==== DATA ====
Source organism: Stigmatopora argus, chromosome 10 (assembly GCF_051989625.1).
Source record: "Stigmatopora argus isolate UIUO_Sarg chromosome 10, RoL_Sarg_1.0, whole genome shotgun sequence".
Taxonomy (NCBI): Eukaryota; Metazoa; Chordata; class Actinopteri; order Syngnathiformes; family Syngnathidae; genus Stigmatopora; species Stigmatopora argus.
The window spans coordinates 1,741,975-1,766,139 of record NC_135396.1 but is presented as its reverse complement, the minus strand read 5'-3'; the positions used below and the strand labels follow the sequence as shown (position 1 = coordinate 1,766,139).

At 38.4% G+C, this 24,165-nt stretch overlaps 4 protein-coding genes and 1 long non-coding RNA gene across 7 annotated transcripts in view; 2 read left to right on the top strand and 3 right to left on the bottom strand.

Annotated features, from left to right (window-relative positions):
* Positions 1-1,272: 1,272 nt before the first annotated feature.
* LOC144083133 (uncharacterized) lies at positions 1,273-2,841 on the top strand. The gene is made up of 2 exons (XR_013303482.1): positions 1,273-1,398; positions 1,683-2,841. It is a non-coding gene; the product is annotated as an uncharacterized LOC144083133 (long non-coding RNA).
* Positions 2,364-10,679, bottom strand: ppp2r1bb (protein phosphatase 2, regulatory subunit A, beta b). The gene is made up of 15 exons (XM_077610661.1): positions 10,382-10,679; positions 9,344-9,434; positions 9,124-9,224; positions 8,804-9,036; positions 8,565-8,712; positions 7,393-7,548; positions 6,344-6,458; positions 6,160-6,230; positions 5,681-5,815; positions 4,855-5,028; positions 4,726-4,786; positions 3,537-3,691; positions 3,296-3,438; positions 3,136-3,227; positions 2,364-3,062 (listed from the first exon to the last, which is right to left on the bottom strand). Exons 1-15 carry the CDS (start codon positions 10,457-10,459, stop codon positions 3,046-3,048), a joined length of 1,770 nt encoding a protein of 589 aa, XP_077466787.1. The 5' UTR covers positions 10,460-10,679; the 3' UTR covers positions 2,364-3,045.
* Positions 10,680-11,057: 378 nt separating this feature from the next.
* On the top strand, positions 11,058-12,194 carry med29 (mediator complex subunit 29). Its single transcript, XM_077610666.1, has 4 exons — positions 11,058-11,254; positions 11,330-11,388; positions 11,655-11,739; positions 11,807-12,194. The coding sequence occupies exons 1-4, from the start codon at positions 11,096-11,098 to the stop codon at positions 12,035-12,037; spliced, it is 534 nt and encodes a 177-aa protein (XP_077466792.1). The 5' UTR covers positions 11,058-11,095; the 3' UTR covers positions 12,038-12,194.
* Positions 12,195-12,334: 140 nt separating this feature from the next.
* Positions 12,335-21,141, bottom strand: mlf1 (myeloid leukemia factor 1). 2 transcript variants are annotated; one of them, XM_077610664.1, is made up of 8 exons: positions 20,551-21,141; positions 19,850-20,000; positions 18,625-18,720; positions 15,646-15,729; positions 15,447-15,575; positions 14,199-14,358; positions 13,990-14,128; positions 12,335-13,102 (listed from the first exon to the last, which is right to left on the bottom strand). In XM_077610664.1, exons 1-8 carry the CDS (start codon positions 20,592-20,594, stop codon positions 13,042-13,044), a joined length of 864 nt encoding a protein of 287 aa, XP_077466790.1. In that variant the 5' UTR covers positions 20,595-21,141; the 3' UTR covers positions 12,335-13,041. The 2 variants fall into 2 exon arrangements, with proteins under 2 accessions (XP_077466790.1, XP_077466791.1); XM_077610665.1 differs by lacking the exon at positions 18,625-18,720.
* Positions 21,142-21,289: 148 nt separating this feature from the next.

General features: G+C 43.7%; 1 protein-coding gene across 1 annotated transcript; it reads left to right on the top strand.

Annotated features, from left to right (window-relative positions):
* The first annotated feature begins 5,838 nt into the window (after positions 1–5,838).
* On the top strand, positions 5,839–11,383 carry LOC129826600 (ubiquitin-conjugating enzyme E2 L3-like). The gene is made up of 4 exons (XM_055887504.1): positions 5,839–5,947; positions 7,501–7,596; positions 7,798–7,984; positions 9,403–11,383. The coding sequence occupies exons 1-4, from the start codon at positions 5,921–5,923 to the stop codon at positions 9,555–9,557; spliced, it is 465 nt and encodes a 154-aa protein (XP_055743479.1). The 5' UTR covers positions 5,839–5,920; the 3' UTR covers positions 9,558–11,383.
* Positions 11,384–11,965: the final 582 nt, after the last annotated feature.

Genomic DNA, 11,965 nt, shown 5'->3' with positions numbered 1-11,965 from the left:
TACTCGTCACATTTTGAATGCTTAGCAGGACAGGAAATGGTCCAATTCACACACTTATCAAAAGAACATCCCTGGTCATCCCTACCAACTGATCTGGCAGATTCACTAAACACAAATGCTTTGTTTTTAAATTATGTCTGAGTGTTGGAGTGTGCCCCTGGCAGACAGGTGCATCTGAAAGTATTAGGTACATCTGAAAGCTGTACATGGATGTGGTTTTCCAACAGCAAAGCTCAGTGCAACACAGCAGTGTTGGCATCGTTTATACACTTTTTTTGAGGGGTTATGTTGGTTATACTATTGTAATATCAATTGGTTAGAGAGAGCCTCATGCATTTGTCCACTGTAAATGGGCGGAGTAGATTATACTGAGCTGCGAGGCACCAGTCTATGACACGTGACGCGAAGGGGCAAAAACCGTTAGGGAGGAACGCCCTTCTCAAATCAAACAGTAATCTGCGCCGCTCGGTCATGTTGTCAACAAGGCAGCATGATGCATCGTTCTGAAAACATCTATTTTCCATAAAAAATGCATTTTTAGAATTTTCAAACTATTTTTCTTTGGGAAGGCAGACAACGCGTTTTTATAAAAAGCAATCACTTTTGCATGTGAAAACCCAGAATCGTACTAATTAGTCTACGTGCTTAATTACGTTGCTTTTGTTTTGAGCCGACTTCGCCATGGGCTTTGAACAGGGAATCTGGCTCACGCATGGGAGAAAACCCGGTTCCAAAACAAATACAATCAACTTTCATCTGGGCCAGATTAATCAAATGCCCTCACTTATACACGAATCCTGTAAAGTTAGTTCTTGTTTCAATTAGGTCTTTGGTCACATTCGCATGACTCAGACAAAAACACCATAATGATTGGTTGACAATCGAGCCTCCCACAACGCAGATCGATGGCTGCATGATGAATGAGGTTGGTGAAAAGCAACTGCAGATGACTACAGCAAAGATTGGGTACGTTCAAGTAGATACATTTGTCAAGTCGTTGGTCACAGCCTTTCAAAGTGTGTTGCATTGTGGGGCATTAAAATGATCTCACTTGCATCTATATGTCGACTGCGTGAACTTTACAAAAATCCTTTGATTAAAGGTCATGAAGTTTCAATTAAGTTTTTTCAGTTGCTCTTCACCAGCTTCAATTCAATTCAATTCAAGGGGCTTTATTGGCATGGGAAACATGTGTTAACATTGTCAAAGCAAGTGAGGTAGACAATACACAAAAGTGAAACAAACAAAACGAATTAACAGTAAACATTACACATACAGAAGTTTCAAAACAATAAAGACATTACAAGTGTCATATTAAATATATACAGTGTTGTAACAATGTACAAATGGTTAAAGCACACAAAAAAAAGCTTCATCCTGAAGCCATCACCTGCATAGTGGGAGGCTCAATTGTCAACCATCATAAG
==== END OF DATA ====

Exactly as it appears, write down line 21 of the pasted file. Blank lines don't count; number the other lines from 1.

TACTCGTCACATTTTGAATGCTTAGCAGGACAGGAAATGGTCCAATTCACACACTTATCAAAAGAACATCCCTGGTCATCCCTACCAACTGATCTGGCAGATTCACTAAACACAAATGCTTTGTTTTTAAATTATGTCTGAGTGTTGGAGTGTGCCCCTGGCAGACAGGTGCATCTGAAAGTATTAGGTACATCTGAAAGCTGTACATGGATGTGGTTTTCCAACAGCAAAGCTCAGTGCAACACAGCAGTGTTGGCATCGTTTATACACTTTTTTTGAGGGGTTATGTTGGTTATACTATTGTAATATCAATTGGTTAGAGAGAGCCTCATGCATTTGTCCACTGTAAATGGGCGGAGTAGATTATACTGAGCTGCGAGGCACCAGTCTATGACACGTGACGCGAAGGGGCAAAAACCGTTAGGGAGGAACGCCCTTCTCAAATCAAACAGTAATCTGCGCCGCTCGGTCATGTTGTCAACAAGGCAGCATGATGCATCGTTCTGAAAACATCTATTTTCCATAAAAAATGCATTTTTAGAATTTTCAAACTATTTTTCTTTGGGAAGGCAGACAACGCGTTTTTATAAAAAGCAATCACTTTTGCATGTGAAAACCCAGAATCGTACTAATTAGTCTACGTGCTTAATTACGTTGCTTTTGTTTTGAGCCGACTTCGCCATGGGCTTTGAACAGGGAATCTGGCTCACGCATGGGAGAAAACCCGGTTCCAAAACAAATACAATCAACTTTCATCTGGGCCAGATTAATCAAATGCCCTCACTTATACACGAATCCTGTAAAGTTAGTTCTTGTTTCAATTAGGTCTTTGGTCACATTCGCATGACTCAGACAAAAACACCATAATGATTGGTTGACAATCGAGCCTCCCACAACGCAGATCGATGGCTGCATGATGAATGAGGTTGGTGAAAAGCAACTGCAGATGACTACAGCAAAGATTGGGTACGTTCAAGTAGATACATTTGTCAAGTCGTTGGTCACAGCCTTTCAAAGTGTGTTGCATTGTGGGGCATTAAAATGATCTCACTTGCATCTATATGTCGACTGCGTGAACTTTACAAAAATCCTTTGATTAAAGGTCATGAAGTTTCAATTAAGTTTTTTCAGTTGCTCTTCACCAGCTTCAATTCAATTCAATTCAAGGGGCTTTATTGGCATGGGAAACATGTGTTAACATTGTCAAAGCAAGTGAGGTAGACAATACACAAAAGTGAAACAAACAAAACGAATTAACAGTAAACATTACACATACAGAAGTTTCAAAACAATAAAGACATTACAAGTGTCATATTAAATATATACAGTGTTGTAACAATGTACAAATGGTTAAAGCACACAAAAAAAAGCTTCATCCTGAAGCCATCACCTGCATAGTGGGAGGCTCAATTGTCAACCATCATAAG